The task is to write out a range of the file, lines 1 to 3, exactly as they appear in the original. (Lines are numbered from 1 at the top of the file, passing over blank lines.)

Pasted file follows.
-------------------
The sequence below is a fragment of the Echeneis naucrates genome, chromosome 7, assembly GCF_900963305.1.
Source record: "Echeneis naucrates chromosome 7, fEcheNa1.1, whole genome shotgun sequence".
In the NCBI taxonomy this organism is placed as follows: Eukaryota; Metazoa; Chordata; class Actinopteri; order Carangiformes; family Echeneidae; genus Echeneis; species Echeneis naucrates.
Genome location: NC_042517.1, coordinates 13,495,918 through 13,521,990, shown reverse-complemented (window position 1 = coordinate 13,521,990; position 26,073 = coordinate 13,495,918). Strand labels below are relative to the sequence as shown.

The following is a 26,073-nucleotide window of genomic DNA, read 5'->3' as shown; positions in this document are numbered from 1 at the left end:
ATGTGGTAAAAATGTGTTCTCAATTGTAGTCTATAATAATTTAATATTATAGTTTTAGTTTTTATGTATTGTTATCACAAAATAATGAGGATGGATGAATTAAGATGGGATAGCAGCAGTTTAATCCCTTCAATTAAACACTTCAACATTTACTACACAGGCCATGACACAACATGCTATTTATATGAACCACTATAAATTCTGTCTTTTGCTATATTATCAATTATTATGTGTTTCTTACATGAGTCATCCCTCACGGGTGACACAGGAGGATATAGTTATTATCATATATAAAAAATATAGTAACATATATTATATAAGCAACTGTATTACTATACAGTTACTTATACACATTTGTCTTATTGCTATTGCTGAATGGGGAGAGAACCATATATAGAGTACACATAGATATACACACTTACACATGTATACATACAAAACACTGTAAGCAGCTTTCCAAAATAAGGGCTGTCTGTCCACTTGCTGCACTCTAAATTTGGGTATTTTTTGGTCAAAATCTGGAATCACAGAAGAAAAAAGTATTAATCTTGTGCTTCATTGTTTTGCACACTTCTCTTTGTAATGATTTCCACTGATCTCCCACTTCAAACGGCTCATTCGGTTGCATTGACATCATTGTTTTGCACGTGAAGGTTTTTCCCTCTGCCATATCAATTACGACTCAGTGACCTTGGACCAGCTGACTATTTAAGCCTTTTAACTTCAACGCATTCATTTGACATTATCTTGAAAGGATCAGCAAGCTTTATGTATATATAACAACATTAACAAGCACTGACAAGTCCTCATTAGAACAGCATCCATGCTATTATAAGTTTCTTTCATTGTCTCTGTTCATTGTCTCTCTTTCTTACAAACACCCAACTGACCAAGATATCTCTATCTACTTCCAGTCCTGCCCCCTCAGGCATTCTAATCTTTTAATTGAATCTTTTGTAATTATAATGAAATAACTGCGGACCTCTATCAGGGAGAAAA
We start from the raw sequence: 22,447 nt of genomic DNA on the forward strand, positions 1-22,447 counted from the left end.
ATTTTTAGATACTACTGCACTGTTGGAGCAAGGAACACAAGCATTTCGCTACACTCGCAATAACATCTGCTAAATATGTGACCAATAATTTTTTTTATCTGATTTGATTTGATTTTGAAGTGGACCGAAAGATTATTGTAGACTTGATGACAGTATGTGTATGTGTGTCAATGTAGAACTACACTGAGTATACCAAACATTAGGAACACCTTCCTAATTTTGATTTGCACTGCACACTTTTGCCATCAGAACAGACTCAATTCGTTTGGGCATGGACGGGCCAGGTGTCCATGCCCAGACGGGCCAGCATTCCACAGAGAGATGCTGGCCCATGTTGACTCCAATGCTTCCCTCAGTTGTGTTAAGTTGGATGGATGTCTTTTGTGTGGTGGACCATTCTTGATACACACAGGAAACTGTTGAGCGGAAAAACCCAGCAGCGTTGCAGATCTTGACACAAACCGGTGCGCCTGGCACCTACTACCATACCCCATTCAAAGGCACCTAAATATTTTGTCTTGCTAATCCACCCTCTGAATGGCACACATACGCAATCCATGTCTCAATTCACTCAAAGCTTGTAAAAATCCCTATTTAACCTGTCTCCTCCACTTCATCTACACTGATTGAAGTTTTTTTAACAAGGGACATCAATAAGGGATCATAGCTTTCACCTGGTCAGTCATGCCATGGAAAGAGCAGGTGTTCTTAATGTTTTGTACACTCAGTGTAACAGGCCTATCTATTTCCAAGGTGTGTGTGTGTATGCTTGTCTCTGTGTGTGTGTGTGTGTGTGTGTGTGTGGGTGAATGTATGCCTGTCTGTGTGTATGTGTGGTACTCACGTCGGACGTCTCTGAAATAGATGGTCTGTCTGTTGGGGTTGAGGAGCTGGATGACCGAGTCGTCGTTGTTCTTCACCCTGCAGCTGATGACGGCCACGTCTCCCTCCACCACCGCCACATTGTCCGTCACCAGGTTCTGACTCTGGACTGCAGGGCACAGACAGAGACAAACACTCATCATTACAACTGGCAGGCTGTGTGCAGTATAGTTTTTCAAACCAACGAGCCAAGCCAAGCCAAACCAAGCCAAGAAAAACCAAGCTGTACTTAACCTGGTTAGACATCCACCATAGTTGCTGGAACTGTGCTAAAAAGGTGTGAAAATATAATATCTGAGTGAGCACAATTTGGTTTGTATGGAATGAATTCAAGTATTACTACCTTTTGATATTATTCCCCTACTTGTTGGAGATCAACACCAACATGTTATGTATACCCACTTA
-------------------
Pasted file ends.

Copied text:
The sequence below is a fragment of the Echeneis naucrates genome, chromosome 7, assembly GCF_900963305.1.
Source record: "Echeneis naucrates chromosome 7, fEcheNa1.1, whole genome shotgun sequence".
In the NCBI taxonomy this organism is placed as follows: Eukaryota; Metazoa; Chordata; class Actinopteri; order Carangiformes; family Echeneidae; genus Echeneis; species Echeneis naucrates.